When our 2nd great-grandparents came to America from the Netherlands, they were following their eldest son to northwest Iowa and brought with them their three youngest children, two girls and a boy, including our great-grandfather. An adult daughter and her family remained in the Netherlands and were often the subjects of and the audience for our great-great grandfather’s letters. As the family in America settled in, they learned that their daughter back in Rijssen had become ill. They described their feelings with a Dutch expression: “Blood creeps where it cannot walk.” What a poignant way to describe the feelings of being separated from loved ones.
Some excerpts from an 1889 letter (as translated):
“Dear daughter and friends: We wish to inform you that we have received your letter in good health and saw that your friends were all still well. We were pleased to hear that but at the same time sad to hear that you, dear daughter, were not doing well. It broke our hearts to hear that because blood creeps where it cannot walk, especially in times of difficulty… Now my child, may the Lord grant you improved health. May he bless the the means used to that end …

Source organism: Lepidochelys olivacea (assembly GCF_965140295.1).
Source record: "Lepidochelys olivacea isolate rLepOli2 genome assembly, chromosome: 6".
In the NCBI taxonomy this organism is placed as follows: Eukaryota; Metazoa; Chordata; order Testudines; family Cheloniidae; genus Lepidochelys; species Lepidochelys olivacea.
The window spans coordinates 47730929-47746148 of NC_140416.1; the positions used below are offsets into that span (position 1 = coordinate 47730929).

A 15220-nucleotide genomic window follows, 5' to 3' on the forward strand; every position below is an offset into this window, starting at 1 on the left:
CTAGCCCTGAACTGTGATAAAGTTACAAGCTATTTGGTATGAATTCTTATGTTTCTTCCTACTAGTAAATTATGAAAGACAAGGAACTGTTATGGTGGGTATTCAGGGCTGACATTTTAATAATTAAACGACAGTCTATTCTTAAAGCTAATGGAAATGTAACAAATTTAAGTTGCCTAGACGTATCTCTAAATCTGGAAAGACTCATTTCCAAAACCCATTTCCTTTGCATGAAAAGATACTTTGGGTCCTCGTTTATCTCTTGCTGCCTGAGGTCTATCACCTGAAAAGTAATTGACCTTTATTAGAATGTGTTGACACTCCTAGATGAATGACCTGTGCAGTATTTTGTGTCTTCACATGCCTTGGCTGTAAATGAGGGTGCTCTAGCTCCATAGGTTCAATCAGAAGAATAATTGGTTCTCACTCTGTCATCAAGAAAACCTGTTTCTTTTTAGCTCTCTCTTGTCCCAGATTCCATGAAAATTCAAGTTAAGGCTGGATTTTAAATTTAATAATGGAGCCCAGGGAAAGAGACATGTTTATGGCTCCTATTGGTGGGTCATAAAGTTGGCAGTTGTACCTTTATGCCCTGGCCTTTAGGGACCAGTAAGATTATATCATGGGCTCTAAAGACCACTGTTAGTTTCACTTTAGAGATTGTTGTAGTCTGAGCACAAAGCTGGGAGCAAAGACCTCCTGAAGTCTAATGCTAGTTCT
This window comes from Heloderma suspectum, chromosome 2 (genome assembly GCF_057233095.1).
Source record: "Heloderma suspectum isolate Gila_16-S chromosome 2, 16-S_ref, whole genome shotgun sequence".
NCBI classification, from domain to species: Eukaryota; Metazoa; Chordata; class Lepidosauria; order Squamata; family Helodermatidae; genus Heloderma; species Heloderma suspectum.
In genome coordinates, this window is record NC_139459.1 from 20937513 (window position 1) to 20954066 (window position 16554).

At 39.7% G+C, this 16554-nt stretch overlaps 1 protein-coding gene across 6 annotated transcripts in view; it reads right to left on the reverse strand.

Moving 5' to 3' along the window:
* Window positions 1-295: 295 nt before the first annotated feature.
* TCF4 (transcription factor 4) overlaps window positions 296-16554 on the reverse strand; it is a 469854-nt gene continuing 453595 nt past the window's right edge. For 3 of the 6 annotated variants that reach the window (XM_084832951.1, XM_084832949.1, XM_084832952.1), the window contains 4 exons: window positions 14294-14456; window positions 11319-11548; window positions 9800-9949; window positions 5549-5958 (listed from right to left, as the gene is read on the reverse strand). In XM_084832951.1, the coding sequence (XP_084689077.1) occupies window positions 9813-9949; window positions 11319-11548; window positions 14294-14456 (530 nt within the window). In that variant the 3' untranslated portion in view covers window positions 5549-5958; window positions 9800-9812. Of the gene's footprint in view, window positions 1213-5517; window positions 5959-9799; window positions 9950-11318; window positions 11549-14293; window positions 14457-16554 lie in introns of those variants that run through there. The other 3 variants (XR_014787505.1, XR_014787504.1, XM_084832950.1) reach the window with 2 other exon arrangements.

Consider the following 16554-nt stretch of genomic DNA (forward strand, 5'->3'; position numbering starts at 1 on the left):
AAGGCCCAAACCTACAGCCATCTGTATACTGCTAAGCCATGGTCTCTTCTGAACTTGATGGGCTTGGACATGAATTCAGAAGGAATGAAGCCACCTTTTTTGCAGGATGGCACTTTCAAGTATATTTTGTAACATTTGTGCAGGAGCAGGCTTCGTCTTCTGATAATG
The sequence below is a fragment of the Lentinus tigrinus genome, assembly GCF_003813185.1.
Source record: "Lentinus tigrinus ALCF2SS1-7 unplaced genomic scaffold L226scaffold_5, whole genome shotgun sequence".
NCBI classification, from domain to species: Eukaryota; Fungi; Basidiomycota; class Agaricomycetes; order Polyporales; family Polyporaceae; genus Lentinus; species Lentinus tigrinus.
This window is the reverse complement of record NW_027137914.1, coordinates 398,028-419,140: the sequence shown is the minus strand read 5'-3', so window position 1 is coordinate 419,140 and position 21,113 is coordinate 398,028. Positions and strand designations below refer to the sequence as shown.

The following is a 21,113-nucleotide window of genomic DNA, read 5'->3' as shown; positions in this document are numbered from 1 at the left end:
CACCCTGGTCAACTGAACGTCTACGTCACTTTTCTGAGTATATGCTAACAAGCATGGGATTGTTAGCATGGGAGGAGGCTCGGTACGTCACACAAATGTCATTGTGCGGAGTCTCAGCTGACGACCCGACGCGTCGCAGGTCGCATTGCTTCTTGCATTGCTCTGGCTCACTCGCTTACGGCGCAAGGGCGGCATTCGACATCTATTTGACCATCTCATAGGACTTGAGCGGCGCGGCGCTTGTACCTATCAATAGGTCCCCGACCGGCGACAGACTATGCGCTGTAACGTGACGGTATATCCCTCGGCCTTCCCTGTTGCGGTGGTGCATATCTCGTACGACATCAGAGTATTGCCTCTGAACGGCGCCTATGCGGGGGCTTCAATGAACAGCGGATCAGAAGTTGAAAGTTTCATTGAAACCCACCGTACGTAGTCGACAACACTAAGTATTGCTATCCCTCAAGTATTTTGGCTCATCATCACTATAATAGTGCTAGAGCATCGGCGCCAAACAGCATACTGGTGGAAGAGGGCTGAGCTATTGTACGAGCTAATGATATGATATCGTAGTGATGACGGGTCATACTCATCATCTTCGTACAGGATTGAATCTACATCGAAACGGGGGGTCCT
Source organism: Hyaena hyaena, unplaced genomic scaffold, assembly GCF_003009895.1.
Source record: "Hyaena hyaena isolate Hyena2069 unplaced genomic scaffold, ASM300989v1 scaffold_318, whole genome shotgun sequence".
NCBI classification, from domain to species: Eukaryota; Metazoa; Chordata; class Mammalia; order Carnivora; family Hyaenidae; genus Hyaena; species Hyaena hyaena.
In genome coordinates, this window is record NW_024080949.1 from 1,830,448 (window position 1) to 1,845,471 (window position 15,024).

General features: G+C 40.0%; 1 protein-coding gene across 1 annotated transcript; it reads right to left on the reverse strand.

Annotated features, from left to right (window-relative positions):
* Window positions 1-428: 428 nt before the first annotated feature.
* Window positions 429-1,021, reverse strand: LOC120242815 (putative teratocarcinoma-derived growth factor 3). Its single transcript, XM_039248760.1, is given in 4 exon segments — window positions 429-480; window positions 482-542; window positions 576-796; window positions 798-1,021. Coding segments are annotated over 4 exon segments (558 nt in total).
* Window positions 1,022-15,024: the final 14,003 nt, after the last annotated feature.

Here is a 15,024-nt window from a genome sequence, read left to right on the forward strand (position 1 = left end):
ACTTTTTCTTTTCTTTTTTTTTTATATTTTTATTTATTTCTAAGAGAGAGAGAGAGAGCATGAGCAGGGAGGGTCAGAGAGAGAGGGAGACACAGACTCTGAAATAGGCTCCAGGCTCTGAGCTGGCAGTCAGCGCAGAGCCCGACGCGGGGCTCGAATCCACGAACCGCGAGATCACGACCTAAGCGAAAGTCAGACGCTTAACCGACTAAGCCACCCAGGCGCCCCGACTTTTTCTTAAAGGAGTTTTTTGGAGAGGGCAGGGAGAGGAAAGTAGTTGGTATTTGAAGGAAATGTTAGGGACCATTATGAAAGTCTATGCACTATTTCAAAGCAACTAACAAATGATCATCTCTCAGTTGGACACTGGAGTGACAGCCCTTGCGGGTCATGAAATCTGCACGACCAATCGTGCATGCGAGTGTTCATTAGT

“I hardly know what to write … I am heartbroken .. my wife is worried… Up to that time my wife was happy; she likes it here, and my children are all glad they are here… We are all doing well at present… We have never been so well off physically … The crops look fairly favorable at present. They suffered earlier this spring from drought and later by the night frosts, but now everything looks better again. May the Lord spare them further.
“Now, dear friends, I must stop. If you wish to know more about America, feel free to ask. Now, dear daughter, brother-in-law … and children … I hope this letter may reach you in good health. That is my sincere wish. The writer is your father and friend and brother.”
See other posts in this series: Letters to the Netherlands